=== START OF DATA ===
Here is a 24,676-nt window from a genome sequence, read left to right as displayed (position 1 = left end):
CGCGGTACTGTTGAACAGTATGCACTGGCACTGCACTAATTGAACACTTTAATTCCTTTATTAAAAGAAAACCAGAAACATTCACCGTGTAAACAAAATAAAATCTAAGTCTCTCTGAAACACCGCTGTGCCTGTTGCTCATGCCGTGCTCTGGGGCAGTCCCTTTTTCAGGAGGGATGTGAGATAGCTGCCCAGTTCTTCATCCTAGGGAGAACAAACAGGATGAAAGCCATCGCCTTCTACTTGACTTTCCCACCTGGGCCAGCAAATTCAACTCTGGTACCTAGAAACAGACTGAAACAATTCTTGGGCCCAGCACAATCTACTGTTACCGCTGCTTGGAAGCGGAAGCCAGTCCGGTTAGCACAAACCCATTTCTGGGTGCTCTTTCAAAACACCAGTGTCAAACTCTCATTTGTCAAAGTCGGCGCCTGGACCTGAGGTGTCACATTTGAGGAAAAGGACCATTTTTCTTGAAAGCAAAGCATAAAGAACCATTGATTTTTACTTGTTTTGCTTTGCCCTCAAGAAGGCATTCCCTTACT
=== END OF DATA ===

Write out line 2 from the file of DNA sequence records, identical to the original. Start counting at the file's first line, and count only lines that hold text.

CGCGGTACTGTTGAACAGTATGCACTGGCACTGCACTAATTGAACACTTTAATTCCTTTATTAAAAGAAAACCAGAAACATTCACCGTGTAAACAAAATAAAATCTAAGTCTCTCTGAAACACCGCTGTGCCTGTTGCTCATGCCGTGCTCTGGGGCAGTCCCTTTTTCAGGAGGGATGTGAGATAGCTGCCCAGTTCTTCATCCTAGGGAGAACAAACAGGATGAAAGCCATCGCCTTCTACTTGACTTTCCCACCTGGGCCAGCAAATTCAACTCTGGTACCTAGAAACAGACTGAAACAATTCTTGGGCCCAGCACAATCTACTGTTACCGCTGCTTGGAAGCGGAAGCCAGTCCGGTTAGCACAAACCCATTTCTGGGTGCTCTTTCAAAACACCAGTGTCAAACTCTCATTTGTCAAAGTCGGCGCCTGGACCTGAGGTGTCACATTTGAGGAAAAGGACCATTTTTCTTGAAAGCAAAGCATAAAGAACCATTGATTTTTACTTGTTTTGCTTTGCCCTCAAGAAGGCATTCCCTTACT